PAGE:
Queen's Policy Engagement

Brexit: What have they done?

Dr Alexander Titov examines Britain's decision to leave the EU which he describes as a shocking blow to the post-WWII Western political order, and the most striking sign yet of dissatisfaction with the paradigm of liberal globalisation.

Brexit: What have they done?

The British vote to leave the European Union after the recent referendum has sent shockwaves throughout the world. The likely economic and political fallout from this vote will be tremendous and still difficult to predict. To account for this dramatic event, both British domestic factors and EU politics in general must be considered.

For many in the UK, it would have been easier to accept the result if the decision to leave was based on a careful, informed and balanced consideration of the pros and cons of EU membership and a proposed alternative option for what happens after leaving. However, one thing that was missing from the Leave campaign was even a basic discussion of what it would be like outside of the EU.

Some invoked the example of Norway, while others discounted it, as this would still allow for a free movement of labour and involve paying fees to the EU in exchange for participation in the Single Market. So, Britain voted to leave the EU without a clear plan or even a vague idea of what it will do after it. As one commentator pointed out, the British voted to leave an EU super-state that does not exist, and now they have to leave the real EU, which helped the UK to prosper economically and punch above its weight internationally.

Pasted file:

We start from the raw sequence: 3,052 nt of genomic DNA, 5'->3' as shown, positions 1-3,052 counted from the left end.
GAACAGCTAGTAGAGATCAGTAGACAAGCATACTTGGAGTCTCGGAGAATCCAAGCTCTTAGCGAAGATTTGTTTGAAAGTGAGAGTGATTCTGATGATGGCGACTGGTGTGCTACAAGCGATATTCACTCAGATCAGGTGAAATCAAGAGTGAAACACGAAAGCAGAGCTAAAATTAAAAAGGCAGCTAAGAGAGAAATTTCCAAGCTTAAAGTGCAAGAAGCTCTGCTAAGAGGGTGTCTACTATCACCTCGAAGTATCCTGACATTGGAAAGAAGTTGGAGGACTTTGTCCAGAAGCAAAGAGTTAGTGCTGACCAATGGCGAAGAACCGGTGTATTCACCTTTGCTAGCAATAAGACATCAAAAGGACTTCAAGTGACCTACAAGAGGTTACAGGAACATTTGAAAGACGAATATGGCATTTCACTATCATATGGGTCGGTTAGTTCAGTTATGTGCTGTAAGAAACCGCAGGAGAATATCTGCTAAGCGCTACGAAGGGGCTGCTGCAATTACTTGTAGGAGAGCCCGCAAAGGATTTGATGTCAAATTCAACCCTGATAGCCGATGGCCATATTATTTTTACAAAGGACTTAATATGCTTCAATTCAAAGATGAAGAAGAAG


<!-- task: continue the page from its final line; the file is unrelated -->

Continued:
Domestically, one of the disturbing results was the real division within the UK. Every single macro region in England and Wales voted to leave, except London. So, in a way, this was a revolt of the insular provinces against the cosmopolitan capital, a battle of isolationism against globalisation.

Scotland and Northern Ireland also voted to remain in the EU, and it seems highly improbable that Scotland in particular would want to remain in the UK outside of the EU. Finally, there were the staggering divisions by age of the population, with 75% of people under age 25 wishing to remain in the EU, and the majority of those over age 60 voting to leave. One commentator called the Leave vote a betrayal of the UK’s young. Another called it “a triumph for the cynical, the ignorant and the old.”

However, undoubtedly, it was the frustration of the traditional working class which has become the key factor in the vote to Leave. It was true that the UK government gravely underestimated the number of immigrants from the new member states who joined the EU in 2004 and, unlike other large economies, did not impose temporary restrictions on work permits for the new entrants. The UK, with its dynamic economy and flexible labour market, has been the net recipient of labour from the EU ever since.

The Leave camp eventually focused almost exclusively on the popular dissatisfaction with the modern globalised world, embodied in the anti-immigration feelings. It did not offer a clear alternative vision of how to deal with contemporary problems, instead assuming relations with the world and Britain’s nearest neighbours are open to solutions through the vague but simple populist formula of “taking back control,” while profoundly – and often deliberately – misrepresenting the true nature of UK’s relations with the EU.